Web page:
The HealthTran pilot was designed to gather high-quality data to support the theory that transportation does, in fact, improve patient health; to use that data to advocate for increased transportation funding at the state
and federal levels to improve health care access and patient outcomes; and to create a sustainable and replicable program. The program is patient-centric, putting the needs of the patient/rider first. HealthTran coordinators serve as the interface between patients and the public transit providers in the region, scheduling transportation for the patients. Alewine said that at this time HealthTran uses public transit providers exclusively and advocates for increased public transit services (i.e., models involving private or volunteer transportation have not been used at this point).
Getting rides for patients is making a big difference, Alewine said, not only in the quality of life, but also in health care and health outcomes. She echoed the concerns of previous speakers, emphasizing the costs of missed appointments. An initial study at the start of HealthTran found that 20 percent of missed appointments were attributed to a lack of transportation. She pointed out that for a provider who schedules 20 patients per day at an average charge of $150 dollars each, the missed appointments will result in a loss of $3,000 per week, or an entire day’s worth of potential billable revenue. A round-trip ride ranges from $20 to $50, depending on the need of the patient (e.g., mobile patient, stretcher transport). If the average round trip ride is $30, the total cost of getting 20 patients to their appointments is $600 dollars. This is a 1:5 gross return on investment relative to the charge for the visit (compared to the ride cost). Assuming the provider nets 70 percent of the charges, the expected reimbursement would be $105. This type of data helps to make the case for transportation with health care partners, Alewine said.
In addition to the revenue for providers when patients get to their care appointments, which Alewine noted is a cost to the payers, there is also a significant benefit in terms of avoided ED visits and inpatient admissions. HealthTran is now engaging payers to gain access to patient-specific claims data in order to further understand and enhance the business case for including transportation as a component of benefits packages. Alewine said that it is a challenge to show the financial benefits to the health care system of getting patients to care and to present a mechanism for providers to invest in transportation for their patients without raising Anti-Kickback Statute and Stark Law (self-referral) concerns for Medicare and Medicaid patients. She added that the Missouri Rural Health Association is waiting on an advisory opinion on this issue from the Office of the Inspector General. Federally qualified health centers have a safe harbor under the Anti-Kickback Statute, she explained, which allows them to partner in transportation arrangements.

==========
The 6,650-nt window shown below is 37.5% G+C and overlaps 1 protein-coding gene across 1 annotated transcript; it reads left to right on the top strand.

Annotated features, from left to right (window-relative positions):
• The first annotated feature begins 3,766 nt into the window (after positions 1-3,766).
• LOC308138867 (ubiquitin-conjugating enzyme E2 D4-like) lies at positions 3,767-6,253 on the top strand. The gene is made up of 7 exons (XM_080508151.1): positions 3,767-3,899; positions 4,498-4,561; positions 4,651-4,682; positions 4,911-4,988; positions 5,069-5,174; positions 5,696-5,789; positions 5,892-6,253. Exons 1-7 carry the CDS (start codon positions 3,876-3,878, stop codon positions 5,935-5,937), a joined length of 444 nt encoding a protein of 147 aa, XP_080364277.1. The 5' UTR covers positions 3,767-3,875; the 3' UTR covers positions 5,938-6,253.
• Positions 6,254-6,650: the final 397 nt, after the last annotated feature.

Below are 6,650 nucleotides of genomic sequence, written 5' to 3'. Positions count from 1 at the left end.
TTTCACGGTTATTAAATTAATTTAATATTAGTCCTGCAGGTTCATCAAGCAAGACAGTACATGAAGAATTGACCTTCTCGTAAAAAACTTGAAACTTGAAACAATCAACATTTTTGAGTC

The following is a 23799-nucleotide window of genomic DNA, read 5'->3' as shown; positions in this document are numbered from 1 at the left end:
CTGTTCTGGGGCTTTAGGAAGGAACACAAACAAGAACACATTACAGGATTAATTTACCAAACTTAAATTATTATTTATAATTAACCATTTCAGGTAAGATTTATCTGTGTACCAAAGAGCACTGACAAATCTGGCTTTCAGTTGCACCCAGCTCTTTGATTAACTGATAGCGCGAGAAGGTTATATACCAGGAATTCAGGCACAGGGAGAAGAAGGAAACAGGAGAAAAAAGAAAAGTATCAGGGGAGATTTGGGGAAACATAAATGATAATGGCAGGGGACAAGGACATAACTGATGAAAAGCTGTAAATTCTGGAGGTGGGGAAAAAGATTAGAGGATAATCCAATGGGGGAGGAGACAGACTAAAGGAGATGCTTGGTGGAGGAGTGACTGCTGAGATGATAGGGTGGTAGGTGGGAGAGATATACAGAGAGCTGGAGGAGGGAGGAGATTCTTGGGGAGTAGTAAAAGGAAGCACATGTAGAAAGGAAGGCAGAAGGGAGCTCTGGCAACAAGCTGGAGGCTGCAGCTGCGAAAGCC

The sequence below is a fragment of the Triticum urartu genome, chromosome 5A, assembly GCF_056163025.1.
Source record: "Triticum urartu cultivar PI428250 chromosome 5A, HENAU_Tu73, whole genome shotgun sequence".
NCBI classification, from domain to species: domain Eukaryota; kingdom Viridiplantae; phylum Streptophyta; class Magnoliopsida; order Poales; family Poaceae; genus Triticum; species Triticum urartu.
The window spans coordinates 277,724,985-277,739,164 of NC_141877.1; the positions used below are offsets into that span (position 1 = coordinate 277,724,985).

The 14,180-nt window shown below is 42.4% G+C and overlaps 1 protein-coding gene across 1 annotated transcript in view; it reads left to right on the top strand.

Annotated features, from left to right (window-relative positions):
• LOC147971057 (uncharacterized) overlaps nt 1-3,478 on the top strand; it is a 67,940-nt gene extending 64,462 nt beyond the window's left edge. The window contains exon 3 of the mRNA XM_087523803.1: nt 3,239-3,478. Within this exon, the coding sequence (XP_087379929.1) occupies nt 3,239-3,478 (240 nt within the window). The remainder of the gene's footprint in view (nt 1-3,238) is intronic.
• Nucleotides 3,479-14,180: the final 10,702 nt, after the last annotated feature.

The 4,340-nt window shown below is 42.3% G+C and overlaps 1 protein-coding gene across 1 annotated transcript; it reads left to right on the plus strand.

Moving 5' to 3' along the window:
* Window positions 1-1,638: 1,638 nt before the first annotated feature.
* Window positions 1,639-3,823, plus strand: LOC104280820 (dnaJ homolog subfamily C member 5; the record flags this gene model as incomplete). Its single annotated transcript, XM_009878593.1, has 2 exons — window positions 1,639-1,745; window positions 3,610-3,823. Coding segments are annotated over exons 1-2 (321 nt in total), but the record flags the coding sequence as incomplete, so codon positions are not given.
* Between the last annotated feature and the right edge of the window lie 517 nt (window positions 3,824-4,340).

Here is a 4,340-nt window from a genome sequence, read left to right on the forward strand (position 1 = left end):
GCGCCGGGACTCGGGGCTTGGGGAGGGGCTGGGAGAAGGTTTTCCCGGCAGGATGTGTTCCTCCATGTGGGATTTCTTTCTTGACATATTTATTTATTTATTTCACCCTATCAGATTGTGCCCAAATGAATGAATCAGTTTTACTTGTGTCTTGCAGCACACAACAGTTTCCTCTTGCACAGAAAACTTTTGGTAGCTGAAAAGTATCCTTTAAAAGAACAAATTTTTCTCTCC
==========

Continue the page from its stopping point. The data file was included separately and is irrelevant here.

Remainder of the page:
Of the HealthTran riders thus far in the pilot (380 people taking 3,735 scheduled trips), 55 percent are covered by Medicare, 34 percent are covered by Medicaid (Alewine clarified that HealthTran does not provide nonemergency medical transport), 18 percent are uninsured, 13 percent
have private insurance, 5 percent have veteran benefits, and 3 percent are veterans but without benefits. Most interesting, she said, are the numbers of trips by riders. Thirty-three percent of riders have taken one scheduled trip, 13 percent have ridden twice, 20 percent have ridden 3 to 9 times, and 25 percent have taken 10 or more rides to get to their care (e.g., patients with multiple, chronic issues).
The HealthTran model is designed around the patient, Alewine reiterated, and is designed to be sustainable. The cycle begins when the patient seeks care and says he or she has a transportation barrier. Alewine said that the clinic front office staff are being trained to ask whether patients have a ride to their next appointment. Patients in need of transportation are referred to HealthTran, then a coordinator facilitates the transportation through one of a variety of channels, and the patient is transported. The entire model is based on the ability to create a data-supported case demonstrating the value of transportation to the health care system. The next step, which HealthTran is still working on, is for the health care provider to realize a return on investment and share a percentage of that return with HealthTran so the cycle can continue. HealthTran is collecting data on the costs of patient rides and the billable cost for their care. The transportation and health care systems are valuable to each other, especially in rural areas, she concluded. Using data to demonstrate the financial value is the only way to achieve policy change. Alewine referred participants to the Missouri Rural Health Association website for additional data and reports on HealthTran.